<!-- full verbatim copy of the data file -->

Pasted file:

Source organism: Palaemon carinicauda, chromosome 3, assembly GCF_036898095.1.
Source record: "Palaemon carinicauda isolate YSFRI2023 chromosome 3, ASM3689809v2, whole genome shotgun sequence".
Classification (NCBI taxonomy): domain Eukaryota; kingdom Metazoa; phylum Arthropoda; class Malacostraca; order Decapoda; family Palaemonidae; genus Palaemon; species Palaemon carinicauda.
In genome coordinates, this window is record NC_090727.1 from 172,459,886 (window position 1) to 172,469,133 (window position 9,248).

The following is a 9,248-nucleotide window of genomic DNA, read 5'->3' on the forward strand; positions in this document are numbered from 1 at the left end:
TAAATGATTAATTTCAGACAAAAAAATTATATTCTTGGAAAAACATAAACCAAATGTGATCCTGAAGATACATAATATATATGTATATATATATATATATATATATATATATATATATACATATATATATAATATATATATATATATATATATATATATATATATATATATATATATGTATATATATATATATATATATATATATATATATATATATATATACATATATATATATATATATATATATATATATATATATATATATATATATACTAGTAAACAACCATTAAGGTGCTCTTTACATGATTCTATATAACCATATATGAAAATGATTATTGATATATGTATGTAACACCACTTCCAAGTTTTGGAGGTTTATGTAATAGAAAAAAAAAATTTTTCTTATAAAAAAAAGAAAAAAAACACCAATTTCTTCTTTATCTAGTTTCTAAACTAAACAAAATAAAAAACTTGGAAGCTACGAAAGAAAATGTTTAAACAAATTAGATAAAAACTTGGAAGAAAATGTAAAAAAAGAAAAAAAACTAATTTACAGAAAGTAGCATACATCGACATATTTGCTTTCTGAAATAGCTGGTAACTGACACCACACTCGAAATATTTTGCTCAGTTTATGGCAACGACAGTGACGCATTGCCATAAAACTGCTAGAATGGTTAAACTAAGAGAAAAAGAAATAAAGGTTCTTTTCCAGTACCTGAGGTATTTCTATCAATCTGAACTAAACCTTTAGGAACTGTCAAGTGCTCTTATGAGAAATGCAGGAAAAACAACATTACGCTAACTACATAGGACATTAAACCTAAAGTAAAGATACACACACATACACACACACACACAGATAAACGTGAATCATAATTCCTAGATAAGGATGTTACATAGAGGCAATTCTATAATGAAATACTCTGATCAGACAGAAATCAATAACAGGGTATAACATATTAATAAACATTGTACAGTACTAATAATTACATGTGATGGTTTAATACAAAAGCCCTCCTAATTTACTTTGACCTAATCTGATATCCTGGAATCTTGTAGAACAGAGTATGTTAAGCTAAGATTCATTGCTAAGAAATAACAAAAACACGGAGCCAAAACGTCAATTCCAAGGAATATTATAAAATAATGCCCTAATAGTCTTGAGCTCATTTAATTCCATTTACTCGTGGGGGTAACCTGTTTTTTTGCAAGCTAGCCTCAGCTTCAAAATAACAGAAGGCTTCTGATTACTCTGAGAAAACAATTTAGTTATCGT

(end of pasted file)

Source organism: Palaemon carinicauda, chromosome 3, assembly GCF_036898095.1.
Source record: "Palaemon carinicauda isolate YSFRI2023 chromosome 3, ASM3689809v2, whole genome shotgun sequence".
Classification (NCBI taxonomy): domain Eukaryota; kingdom Metazoa; phylum Arthropoda; class Malacostraca; order Decapoda; family Palaemonidae; genus Palaemon; species Palaemon carinicauda.
In genome coordinates, this window is record NC_090727.1 from 172,459,886 (window position 1) to 172,469,133 (window position 9,248).

The following is a 9,248-nucleotide window of genomic DNA, read 5'->3' on the forward strand; positions in this document are numbered from 1 at the left end:
TAAATGATTAATTTCAGACAAAAAAATTATATTCTTGGAAAAACATAAACCAAATGTGATCCTGAAGATACATAATATATATGTATATATATATATATATATATATATATATATATATACATATATATATAATATATATATATATATATATATATATATATATATATATATATATATGTATATATATATATATATATATATATATATATATATATATATATACATATATATATATATATATATATATATATATATATATATATATATATATACTAGTAAACAACCATTAAGGTGCTCTTTACATGATTCTATATAACCATATATGAAAATGATTATTGATATATGTATGTAACACCACTTCCAAGTTTTGGAGGTTTATGTAATAGAAAAAAAAAATTTTTCTTATAAAAAAAAGAAAAAAAACACCAATTTCTTCTTTATCTAGTTTCTAAACTAAACAAAATAAAAAACTTGGAAGCTACGAAAGAAAATGTTTAAACAAATTAGATAAAAACTTGGAAGAAAATGTAAAAAAAGAAAAAAAACTAATTTACAGAAAGTAGCATACATCGACATATTTGCTTTCTGAAATAGCTGGTAACTGACACCACACTCGAAATATTTTGCTCAGTTTATGGCAACGACAGTGACGCATTGCCATAAAACTGCTAGAATGGTTAAACTAAGAGAAAAAGAAATAAAGGTTCTTTTCCAGTACCTGAGGTATTTCTATCAATCTGAACTAAACCTTTAGGAACTGTCAAGTGCTCTTATGAGAAATGCAGGAAAAACAACATTACGCTAACTACATAGGACATTAAACCTAAAGTAAAGATACACACACATACACACACACACACAGATAAACGTGAATCATAATTCCTAGATAAGGATGTTACATAGAGGCAATTCTATAATGAAATACTCTGATCAGACAGAAATCAATAACAGGGTATAACATATTAATAAACATTGTACAGTACTAATAATTACATGTGATGGTTTAATACAAAAGCCCTCCTAATTTACTTTGACCTAATCTGATATCCTGGAATCTTGTAGAACAGAGTATGTTAAGCTAAGATTCATTGCTAAGAAATAACAAAAACACGGAGCCAAAACGTCAATTCCAAGGAATATTATAAAATAATGCCCTAATAGTCTTGAGCTCATTTAATTCCATTTACTCGTGGGGGTAACCTGTTTTTTTGCAAGCTAGCCTCAGCTTCAAAATAACAGAAGGCTTCTGATTACTCTGAGAAAACAATTTAGTTATCGT